Tag Archives: Vancouver City Farmer

Gardening Partnerships

If you have a spot in your city yard that could be used as a garden but isn’t being used, you are not alone. Many people with the space don’t know how or are not inclined to make the commitment, no matter how tasty the rewards. If you fall into one of these categories and would like to see that soil put to good use, you now have a couple of unique options.

Garden Sharing
The first is to share your garden plot with an avid gardener in your neighbourhood. There are many people in apartments who would love to muck about in the dirt and many are willing to share their knowledge and the fruits of their labour for the privelege. Sharing Backyards offers an online matching service to connect yard owners with gardener-wanna-be’s.

Really, it’s an online matchmaking service for green thumbs. One partner has the skills, inclination and sweat equity, the other partner has the dirt.

It took some digging to determine that Sharing Backyards is a Vancouver City Farmer initiative in partnership with Life Cycles. It’s a great concept and I hope it takes off.

Garden Leasingcityfarmboy
Another option is to have a gardening company come in and grow the garden for you. City Farm Boy grows organic produce in private backyards for sale at local farmers markets. And, as the garden owner, you get paid in veggies that you can enjoy without ever having to worry about breaking a sweat.

It’s all the perks of enjoying the look and harvest of a garden, without needing to read any how-to books or remember to turn on the sprinkler. This would be my approach if I hadn’t decided to launch the Urban Gardening Experiment of 2009.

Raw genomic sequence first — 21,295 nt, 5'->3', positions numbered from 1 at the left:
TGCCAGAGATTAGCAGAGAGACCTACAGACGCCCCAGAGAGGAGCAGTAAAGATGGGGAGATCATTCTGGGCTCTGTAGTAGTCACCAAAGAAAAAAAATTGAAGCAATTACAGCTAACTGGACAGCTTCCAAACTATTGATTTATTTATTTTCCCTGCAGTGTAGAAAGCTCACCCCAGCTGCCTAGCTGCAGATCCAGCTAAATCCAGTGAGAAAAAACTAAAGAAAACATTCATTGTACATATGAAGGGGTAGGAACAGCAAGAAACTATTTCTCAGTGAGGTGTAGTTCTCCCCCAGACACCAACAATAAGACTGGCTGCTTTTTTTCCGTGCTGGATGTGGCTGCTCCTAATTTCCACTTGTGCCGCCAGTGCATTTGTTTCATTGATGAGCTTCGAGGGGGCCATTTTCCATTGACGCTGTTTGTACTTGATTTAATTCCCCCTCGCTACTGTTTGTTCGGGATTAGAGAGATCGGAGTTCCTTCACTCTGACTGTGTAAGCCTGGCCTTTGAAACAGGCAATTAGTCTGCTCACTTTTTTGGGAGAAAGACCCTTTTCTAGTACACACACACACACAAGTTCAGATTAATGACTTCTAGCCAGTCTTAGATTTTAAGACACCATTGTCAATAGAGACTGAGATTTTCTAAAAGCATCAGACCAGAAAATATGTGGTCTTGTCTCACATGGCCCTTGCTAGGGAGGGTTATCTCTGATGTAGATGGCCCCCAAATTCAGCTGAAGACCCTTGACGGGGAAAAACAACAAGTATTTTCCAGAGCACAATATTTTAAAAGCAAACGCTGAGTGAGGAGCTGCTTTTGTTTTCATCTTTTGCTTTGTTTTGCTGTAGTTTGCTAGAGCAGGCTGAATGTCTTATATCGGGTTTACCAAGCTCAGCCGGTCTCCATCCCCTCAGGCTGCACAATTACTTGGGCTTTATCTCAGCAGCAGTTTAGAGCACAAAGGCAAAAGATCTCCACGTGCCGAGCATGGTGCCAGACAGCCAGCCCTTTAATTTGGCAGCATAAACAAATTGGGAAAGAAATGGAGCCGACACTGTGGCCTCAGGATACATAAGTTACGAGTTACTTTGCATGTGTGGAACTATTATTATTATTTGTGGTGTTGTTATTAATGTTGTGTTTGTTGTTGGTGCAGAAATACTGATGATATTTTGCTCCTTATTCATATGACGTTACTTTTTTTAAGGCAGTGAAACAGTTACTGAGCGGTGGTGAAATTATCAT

I love the creative and collaborative solutions these organizations have come up with to help us urbanites make better use of the land we have all around us. They really couldn’t make it any easier.

Go ahead, give them a call!

Food Security for the Faint of Heart

I met Robin Wheeler, author of Food Security for the Faint of Heart this weekend, giving a presentation at the Vancouver City Farmer urban gardening information centre. In her discussion about the book, it struck me that what she calls “food security” is really just the “stocking up for winter” that my mother and grandmothers did on a regular basis.

The book starts with an earthquake scenario, a bit of shock and reality to catch people’s attention, but many of the things she writes about, including her gardening tips and tricks, would help any family that wants to take full advantage of the garden plot out back in the yard.

It’s an easy, humourous read absolutely full of useful information that no home gardener/home canner should be without.